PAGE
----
By Aaron Sternlicht
I’ve never taken my shirt off at the beach. I’m barely comfortable looking at myself naked in front of a mirror; how would you expect me to be comfortable in front of another human being. I’ve been overweight for most of my life. At the age of 25 I found myself having to buy size 44 pants because I could no longer fit into my 42’s. I was incredibly insecure, self-conscious, had low self-esteem and had a tremendous amount of anxiety and depression that stemmed from my obesity. Tipping the scale at 280 pounds at 5 foot 10 inches, I had reached my breaking point. I had enough and was ready to finally do something about my problem. It was the first time in my life that I was determined to take back control of my body. I started to eat less, eat healthier and joined a gym. In less than a year I lost over 100 pounds. It has been over three years since I started my weight loss journey. I’ve maintained my goal weight and today healthy nutrition and regular exercise are staples in my life. In fact, physical fitness has become somewhat of a passion of mine.
But I still won’t be taking my shirt off at the beach.
I continue to struggle with body image. My weight has changed but the insecurities about the way I look have remained. As a result of my weight loss I’ve a fair amount of loose skin. It isn’t horrible but it’s enough to keep my shirt on this summer. I don’t even care about the stretch marks all over my abdominal area; it’s the man boobs that really upset me and the bit of belly fat that still remains. These insecurities about my body have played a major role in my life. For example, I’ve never felt comfortable getting into a relationship out of fear of how I look. I’m 28 years old and sadly admit that I have never had somebody I can call a girlfriend. Sure, I tell myself that real love is about much more than physical appearance but deep down I’m afraid of being rejected for my body. It’s difficult to become comfortable in a relationship with another human being when you aren’t even comfortable in your own skin. As many say, you need to love yourself before you can love someone else.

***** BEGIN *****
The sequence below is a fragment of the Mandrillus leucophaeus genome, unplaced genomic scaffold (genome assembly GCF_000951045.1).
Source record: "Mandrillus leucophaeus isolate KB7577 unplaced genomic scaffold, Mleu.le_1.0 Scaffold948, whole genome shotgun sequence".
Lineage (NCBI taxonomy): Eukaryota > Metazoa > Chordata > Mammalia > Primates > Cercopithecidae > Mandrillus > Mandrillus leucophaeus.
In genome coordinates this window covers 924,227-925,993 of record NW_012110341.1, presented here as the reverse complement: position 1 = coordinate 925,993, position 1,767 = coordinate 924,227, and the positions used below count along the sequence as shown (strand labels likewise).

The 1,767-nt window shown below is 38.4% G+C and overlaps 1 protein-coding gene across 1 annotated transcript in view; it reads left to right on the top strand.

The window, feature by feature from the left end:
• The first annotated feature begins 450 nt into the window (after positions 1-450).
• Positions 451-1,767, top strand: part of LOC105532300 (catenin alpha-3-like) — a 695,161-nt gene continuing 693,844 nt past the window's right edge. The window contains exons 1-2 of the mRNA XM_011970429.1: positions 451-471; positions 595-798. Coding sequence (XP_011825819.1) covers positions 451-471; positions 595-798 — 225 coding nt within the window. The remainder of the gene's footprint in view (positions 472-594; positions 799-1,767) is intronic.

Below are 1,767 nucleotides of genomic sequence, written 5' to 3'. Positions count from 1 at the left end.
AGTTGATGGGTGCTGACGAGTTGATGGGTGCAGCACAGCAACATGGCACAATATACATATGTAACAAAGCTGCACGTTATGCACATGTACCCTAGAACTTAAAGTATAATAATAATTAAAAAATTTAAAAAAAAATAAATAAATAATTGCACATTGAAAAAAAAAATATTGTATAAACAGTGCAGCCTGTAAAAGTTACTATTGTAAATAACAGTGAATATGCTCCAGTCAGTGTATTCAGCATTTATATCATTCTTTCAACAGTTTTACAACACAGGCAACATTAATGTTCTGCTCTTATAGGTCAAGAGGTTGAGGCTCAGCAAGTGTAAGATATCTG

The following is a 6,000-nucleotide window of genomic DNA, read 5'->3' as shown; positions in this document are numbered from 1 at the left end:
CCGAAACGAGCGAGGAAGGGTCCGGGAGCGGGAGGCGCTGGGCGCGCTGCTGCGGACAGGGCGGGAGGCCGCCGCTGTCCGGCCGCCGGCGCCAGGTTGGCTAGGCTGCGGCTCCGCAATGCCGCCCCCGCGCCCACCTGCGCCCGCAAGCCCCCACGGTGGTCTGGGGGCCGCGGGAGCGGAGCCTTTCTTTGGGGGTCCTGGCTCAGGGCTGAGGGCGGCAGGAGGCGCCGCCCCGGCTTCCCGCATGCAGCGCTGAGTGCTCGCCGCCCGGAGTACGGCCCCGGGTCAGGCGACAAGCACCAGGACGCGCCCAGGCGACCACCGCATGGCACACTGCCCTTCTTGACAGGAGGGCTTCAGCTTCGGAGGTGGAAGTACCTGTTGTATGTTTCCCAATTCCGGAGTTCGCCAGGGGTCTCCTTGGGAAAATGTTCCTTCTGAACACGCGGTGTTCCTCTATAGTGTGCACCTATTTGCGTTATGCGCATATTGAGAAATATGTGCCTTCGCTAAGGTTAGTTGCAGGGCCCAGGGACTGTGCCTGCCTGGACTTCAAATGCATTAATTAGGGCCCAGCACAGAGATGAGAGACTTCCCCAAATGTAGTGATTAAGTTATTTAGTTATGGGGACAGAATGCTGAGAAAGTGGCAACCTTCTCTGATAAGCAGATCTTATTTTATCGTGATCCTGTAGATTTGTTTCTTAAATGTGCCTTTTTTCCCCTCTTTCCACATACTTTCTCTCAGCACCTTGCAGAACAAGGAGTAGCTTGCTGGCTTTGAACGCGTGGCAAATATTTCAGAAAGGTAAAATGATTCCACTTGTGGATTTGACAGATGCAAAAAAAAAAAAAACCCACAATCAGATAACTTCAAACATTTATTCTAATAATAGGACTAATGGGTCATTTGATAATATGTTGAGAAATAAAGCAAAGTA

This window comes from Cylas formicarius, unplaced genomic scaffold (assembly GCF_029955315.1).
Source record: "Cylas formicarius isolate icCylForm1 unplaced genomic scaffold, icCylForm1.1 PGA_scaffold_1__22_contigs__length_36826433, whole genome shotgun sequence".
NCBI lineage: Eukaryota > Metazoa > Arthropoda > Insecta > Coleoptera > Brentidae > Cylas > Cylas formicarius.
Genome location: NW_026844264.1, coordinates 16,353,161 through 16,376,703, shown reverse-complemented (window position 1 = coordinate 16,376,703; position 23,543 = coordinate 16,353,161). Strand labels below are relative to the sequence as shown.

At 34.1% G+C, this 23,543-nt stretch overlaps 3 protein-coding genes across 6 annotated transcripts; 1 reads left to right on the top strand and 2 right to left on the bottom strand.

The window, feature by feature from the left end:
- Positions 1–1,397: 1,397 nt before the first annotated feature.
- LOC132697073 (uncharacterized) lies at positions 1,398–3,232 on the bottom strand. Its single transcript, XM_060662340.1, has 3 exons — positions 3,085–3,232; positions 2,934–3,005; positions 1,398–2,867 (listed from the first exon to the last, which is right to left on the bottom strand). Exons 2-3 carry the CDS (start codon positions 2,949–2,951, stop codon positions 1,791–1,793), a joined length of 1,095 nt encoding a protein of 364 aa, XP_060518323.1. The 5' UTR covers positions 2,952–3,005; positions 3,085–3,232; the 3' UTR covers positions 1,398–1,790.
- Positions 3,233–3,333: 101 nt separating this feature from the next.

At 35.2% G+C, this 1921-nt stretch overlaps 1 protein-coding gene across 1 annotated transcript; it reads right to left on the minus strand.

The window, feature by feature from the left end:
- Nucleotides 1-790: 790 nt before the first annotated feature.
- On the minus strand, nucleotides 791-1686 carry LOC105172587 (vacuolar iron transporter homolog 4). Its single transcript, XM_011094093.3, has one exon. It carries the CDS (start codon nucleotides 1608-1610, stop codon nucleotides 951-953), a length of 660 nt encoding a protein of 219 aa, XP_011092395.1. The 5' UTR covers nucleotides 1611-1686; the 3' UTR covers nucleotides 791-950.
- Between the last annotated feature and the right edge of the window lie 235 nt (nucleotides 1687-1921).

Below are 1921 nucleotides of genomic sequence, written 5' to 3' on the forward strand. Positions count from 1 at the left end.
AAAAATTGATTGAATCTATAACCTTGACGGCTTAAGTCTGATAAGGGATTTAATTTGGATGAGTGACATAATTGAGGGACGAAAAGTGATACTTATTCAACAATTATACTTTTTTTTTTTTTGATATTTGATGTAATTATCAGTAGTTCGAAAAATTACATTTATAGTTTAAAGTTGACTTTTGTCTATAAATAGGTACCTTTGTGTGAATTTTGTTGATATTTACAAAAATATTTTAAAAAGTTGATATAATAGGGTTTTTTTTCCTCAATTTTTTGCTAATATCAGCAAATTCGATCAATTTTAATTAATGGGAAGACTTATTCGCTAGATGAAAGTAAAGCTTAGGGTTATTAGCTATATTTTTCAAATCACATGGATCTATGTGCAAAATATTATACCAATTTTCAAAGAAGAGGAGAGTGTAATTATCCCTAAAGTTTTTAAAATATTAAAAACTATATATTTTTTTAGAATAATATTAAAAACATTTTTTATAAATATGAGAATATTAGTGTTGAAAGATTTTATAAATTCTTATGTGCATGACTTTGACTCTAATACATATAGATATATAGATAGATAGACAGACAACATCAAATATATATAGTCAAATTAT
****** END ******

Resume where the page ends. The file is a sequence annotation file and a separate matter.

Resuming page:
I’ve struggled talking about this issue for the majority of my life. As a male, I’ve always felt that it wasn’t normal to have such pervasive beliefs about body image, weight, food, exercise and other factors associated with my physique. This issue has always been conveyed to me by society as predominantly a female issue. It’s left me feeling isolated and detached from my male counterparts. But the ways in which women develop body image issues are no different to men. The media has played a significant role in portraying the ideal body type for both sexes. The Spartans in 300 don’t have man boobs unless we’re talking about the kind made from pure muscle. They have six or eight pack abs, large muscular shoulders and chest, and a ‘V’ like frame. As a result, I have an ideal image of how I want to look based upon such fantastical portrayals of the male body.
I’ve come so far in my own journey yet I still feel like a fat boy trapped inside a thin man’s body. I continue to struggle with insecurities over the way I look every single day. When I sit, I am more aware of my belly than I ever was when I was overweight. I continue to be obsessed with what eat and work out vigorously in hopes to achieve my Spartan-like look. I still don’t bother dating, knowing that if it goes well I’ll be too fearful for it to become intimate.
I’m aware of my maladaptive thoughts surrounding this issue but I still won’t be taking my shirt off at the beach.
This blog was previously published on Endangered Bodies, NYC